The development of b lymphocytes

3,255 views

Published on

0 Comments
3 Likes
Statistics
Notes
  • Be the first to comment

No Downloads
Views
Total views
3,255
On SlideShare
0
From Embeds
0
Number of Embeds
147
Actions
Shares
0
Downloads
141
Comments
0
Likes
3
Embeds 0
No embeds

No notes for slide
  • The development of B cells can be divided into four broad phases. The first stage is one of maturation and takes place in the bone marrow (designated as a primary lymphoid tissue). During this stage, developing B cells acquire functional B cell receptors through the ordered rearrangements of the immunoglobulin genes. The second stage involves testing whether a B cell’s immunoglobulin receptor will bind to normal constituents of the body and, therefore, has the potential to produce autoreactivity and autoimmune disease. In the third stage, mature, naïve B cells that survive this selection process leave the bone marrow, enter the blood, and from there move into secondary lymphoid tissues (next slide). If they do not encounter their specific antigens in the lymphoid tissues, the B cells continue to recirculate. If contact is made with antigen in a secondary lymphoid tissue, the fourth stage of B cell’s life begins. The B cell proliferation and its progeny differentiate either into plasma cells, which synthesize large quantities of antibody, or into long-lived memory B cells, which will respond more quickly than naïve B cells on a subsequent encounter with the same antigen.
  • B cells develop in bone marrow and then migrate to secondary lymphoid tissue. B cells leaving the bone marrow are carried in the blood to lymph nodes, the spleen, Peyer’s patches and other secondary lymphoid tissues.
  • B cells derive from pluripotential hematopoietic stem cells in the bone marrow.
  • The earliest identifiable cells of the B cell lineage are pro-B cells. These progenitor cells retain a limited capacity for self-renewal, dividing to produce both more pro-B cells and cells that will go on to develop further. Rearrangement of heavy chain genes takes place first and this occurs in pro B cells: D to J joining occurs at the early pro-B cells stage, followed by V to DJ joining at the late pro-B cell stage.
  • A μ heavy chain is the first type of heavy chain to be produced. Once a B cell expresses a μ chain it is known as a pre-B cell. Pre-B cells represent two stages in B-cell development: The less mature large pre-B cells and the more mature small pre-B cells.
  • Large pre–B cells are distinguished by a protein complex called the pre-B-cell receptor , which consists of μ heavy chains, surrogate light chains, which are only made in pre-B cells, and the Ig α and Ig β polypeptides. Although some molecules of the pre-B-cell receptor are present at the cell surface, most are retained in the endoplasmic reticulum.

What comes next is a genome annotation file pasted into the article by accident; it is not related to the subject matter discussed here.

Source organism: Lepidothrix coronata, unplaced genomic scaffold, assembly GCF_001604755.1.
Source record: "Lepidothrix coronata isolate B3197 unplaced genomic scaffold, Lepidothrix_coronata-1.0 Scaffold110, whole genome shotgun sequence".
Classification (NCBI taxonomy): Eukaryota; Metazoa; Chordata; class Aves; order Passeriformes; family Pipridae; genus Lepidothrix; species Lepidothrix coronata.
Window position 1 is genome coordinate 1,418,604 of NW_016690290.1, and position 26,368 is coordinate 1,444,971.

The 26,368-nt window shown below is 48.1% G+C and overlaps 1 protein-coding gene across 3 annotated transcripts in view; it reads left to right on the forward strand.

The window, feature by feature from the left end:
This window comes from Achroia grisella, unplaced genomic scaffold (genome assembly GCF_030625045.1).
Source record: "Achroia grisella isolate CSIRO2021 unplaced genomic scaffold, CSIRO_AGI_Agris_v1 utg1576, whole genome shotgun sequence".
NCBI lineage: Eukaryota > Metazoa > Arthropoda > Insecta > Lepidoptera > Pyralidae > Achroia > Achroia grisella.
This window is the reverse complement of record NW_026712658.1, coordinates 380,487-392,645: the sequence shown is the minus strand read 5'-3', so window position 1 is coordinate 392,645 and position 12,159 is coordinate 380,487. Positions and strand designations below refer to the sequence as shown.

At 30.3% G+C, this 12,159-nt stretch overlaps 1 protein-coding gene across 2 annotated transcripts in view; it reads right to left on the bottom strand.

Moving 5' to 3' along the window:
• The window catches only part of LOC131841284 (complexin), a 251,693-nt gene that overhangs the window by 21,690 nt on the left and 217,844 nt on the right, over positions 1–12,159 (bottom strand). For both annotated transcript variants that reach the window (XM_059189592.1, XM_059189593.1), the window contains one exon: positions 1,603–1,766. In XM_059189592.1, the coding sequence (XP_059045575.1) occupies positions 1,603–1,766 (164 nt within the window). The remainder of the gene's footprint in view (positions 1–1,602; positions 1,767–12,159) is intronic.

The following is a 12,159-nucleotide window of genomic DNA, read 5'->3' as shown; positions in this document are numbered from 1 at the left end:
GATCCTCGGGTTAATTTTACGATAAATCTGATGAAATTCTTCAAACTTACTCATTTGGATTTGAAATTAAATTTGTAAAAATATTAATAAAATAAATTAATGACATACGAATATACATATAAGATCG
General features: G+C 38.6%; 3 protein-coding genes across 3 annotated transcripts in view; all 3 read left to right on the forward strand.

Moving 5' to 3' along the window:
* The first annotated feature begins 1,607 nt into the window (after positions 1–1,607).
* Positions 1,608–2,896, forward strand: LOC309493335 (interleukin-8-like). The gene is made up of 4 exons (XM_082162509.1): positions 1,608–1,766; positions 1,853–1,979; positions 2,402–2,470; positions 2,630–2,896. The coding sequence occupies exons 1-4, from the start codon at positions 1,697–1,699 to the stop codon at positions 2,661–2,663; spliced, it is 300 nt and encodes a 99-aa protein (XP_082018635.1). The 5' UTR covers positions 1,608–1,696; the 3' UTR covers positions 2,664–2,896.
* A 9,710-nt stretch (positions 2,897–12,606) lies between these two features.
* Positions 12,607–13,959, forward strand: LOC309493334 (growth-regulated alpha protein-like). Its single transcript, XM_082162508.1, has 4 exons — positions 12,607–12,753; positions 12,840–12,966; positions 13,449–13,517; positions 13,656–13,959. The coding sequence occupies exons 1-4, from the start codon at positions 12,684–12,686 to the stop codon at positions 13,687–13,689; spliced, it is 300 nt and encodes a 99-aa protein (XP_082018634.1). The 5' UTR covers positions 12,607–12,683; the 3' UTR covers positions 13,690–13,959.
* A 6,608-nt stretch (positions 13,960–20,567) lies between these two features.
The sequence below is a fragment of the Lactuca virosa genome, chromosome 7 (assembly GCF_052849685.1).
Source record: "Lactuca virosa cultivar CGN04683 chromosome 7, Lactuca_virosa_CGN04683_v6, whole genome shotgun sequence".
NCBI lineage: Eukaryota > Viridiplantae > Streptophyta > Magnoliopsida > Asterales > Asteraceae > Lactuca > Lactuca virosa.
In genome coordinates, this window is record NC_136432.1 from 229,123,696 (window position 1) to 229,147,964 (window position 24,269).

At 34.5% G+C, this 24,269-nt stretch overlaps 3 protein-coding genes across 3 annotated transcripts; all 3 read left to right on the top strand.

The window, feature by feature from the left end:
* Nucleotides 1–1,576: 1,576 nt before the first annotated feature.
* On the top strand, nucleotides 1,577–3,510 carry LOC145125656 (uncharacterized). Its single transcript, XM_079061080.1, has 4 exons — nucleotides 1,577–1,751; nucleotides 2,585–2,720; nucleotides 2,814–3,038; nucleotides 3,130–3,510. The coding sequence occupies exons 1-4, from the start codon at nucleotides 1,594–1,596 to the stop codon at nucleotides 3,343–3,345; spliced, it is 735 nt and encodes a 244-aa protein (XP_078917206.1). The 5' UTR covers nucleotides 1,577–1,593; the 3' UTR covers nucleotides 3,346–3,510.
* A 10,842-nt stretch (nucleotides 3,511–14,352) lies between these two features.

• The presence of B-cell receptor molecules leads to intracellular signals that halt rearrangement at the immunoglobulin heavy-chain locus and synthesis of surrogate light chains. The large pre-B cell then proliferates to yield many small pre-B cells, in which the pre-B cells receptor is no longer present, μ chains are restricted to the cytoplasm, and rearrangement of the immunoglobulin light-chain loci proceeds. Once light chains have been made, they assemble with μ chains to form IgM molecules, which are transported to the cell surface in the form of functional B cell receptor complex. At this stage the B cell expresses IgM only and is defined as an immature B cell.
  • Up to the immature B cell stage, the development of B cells occurs in the bone marrow and does not require interaction with specific antigen. The randomness of the gene rearrangement process leads to a proportion of the B cell receptors being reactive against constituents of the body. Unless removed from the repertoire, B cells bearing these receptors have the potential to produce and autoimmune response, leading to autoimmune disease. The immature B cells now begin to be selected for tolerance of the normal constituents of the body, and at about this time they also start to enter the peripheral circulation. At this point in development, alternative mRNA splicing of heavy-chiaan gene transcripts produces IgD, as well as IgM, as membrane-bound immunoglobulin. The cell is now considered to be a mature B cell. Such cells are also called naïve B cells. The final stage of development, when immature B cells become mature B cells, can occur either in the bone marrow or in secondary lymphoid organs such as spleen.